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Posts Tagged ‘Peabody Essex Museum’

I took my mother to the Dutch and Flemish masters exhibit at the Peabody Essex Museum yesterday. She loved it and was reminded of many things from her life as a young girl in Germany.

I visited the exhibit in a hurry last week but yesterday I was able to spend a relaxed series of breaths with the paintings and I could love the ones I love for a wee bit more time. The rooms were more crowded, too, and it was fun to listen to people talk about the paintings. I liked observing and participating in this little expression of human nature. What struck me as funny was how people have a lot to say about art and what they are seeing, have lots of ideas and feelings and impressions; but as there seems to be an unspoken pressure to be right about art (as if there is some objective truth beyond each person’s interpretation), a lot of folks tended to clam up. Then again, to give the patrons the benefit of the doubt, maybe silence helps most people take in the visual, and verbal commentary detracts from this pleasure–?. Being on the verbose side myself, I thought the funnest folks were the ones who were willing to say things out loud, to ask silly questions, and to engage with their fellows and fellowines (okay I know that’s not a word, but shouldn’t it be?).

My mom and I ate lunch out, ate dinner out, walked on the beach in Gloucester, and drove around in circles at various points on our journey because I no longer use a map (thanks GPS) and because the British-voiced GPS Lady is sort of !@#$ ed sometimes in her satellite-induced calculations. I used to be a champion map-reader, but not any more, and what does it matter because, map or GPS, when you get lost in a place and come back again some day, you’ve got a better lay of the land than if you hadn’t gotten lost at all.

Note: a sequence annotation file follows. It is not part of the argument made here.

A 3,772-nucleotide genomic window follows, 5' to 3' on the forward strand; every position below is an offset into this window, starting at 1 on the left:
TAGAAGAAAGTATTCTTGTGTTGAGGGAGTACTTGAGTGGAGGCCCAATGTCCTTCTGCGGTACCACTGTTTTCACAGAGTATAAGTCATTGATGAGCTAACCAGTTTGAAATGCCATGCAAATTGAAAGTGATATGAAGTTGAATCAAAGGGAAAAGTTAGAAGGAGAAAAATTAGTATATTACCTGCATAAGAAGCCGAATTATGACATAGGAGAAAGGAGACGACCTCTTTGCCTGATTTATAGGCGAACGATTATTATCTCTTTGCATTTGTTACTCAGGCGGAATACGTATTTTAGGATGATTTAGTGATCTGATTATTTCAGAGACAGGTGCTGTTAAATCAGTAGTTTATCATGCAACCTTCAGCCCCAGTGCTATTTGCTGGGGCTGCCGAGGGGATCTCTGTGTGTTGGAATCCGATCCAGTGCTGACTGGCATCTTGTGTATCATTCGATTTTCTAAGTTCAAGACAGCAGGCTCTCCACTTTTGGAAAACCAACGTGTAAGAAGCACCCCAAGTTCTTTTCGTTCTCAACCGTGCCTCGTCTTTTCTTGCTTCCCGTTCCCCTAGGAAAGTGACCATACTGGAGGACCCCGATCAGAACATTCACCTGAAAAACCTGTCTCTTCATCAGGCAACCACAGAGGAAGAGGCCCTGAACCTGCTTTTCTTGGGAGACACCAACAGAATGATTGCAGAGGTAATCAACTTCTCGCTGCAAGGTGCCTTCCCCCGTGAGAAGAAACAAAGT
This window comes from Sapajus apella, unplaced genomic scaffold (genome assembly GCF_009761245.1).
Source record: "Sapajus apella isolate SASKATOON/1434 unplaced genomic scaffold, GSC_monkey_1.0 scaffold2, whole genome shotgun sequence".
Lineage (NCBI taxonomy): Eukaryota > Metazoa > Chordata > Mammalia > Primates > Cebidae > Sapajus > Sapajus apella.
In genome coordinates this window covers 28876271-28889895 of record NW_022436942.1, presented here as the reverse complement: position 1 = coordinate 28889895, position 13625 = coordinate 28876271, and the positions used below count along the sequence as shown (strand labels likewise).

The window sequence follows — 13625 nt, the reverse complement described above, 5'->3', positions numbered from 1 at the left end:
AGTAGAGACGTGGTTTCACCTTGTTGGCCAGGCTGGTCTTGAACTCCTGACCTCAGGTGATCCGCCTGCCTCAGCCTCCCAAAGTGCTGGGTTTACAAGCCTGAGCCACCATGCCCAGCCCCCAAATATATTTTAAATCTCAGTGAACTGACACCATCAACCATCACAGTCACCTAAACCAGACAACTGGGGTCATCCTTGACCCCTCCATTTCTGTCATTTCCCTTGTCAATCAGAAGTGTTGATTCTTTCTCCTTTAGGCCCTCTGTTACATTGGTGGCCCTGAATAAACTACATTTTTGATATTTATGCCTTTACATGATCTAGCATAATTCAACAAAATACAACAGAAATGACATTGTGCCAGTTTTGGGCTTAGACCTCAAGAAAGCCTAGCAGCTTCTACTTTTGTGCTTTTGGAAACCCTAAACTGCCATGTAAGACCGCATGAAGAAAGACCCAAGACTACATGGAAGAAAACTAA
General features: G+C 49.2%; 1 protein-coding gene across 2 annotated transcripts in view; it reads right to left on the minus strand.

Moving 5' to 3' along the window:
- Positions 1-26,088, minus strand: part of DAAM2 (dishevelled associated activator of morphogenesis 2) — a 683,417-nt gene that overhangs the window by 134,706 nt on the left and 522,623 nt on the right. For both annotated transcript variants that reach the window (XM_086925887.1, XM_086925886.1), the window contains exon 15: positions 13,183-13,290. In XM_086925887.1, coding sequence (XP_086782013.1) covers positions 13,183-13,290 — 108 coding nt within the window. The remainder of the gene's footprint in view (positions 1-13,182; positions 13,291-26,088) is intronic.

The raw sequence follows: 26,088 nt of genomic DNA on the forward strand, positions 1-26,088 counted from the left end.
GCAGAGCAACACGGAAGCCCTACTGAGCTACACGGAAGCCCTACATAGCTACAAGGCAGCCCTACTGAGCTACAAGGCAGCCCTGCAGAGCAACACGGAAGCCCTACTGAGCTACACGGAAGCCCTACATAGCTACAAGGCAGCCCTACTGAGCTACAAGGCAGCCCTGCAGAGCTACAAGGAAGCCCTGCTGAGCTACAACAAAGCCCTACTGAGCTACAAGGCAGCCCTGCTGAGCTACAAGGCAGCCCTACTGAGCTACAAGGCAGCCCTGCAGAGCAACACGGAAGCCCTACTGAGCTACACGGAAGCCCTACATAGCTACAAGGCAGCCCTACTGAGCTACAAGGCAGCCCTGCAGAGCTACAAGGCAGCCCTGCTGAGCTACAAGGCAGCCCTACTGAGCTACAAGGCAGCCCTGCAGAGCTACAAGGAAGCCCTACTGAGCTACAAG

Thankful for yesterday with mum, then.

Thankful for this beautiful herb drying rack which I ordered on etsy a few days ago (first ever etsy purchase):

You can see that I’ve been gathering lavender and bundling it to dry; cutting a few other herbs as well to see how they’ll fare. This is something I love–the flowers and herbs in my garden. I imagine how wonderful it would be to make those lavender bundles like you see in France or in fancy, expensive gift shops all over small WASPy and affluent towns in America. How do they get the lavender to stay darkly-colored and fresh for years? I think it has something to do with boric acid and that’s a step too far for me, so my lavender eventually dries out and sort of shreds away. Like the motif of fleeting time and mortality one finds in paintings from the Golden Age of Dutch art.

Here are a few of my fave paintings, at least ones of which I could find images:

Here’s one which didn’t have any commentary attached to it, as many of the pieces did. I love it. Of all of the paintings, I think it is the most pornographic in nature (there was one other, too, a dandy man in the early stages of disrobing in his dressing room, painted in shades of ochre). It is called “Young Girl Eating Sweets.” And so she is and wouldn’t I like some of what she has? But I don’t think she plans on sharing.

And this:

Isn’t she beautiful? I think I am in love with her.

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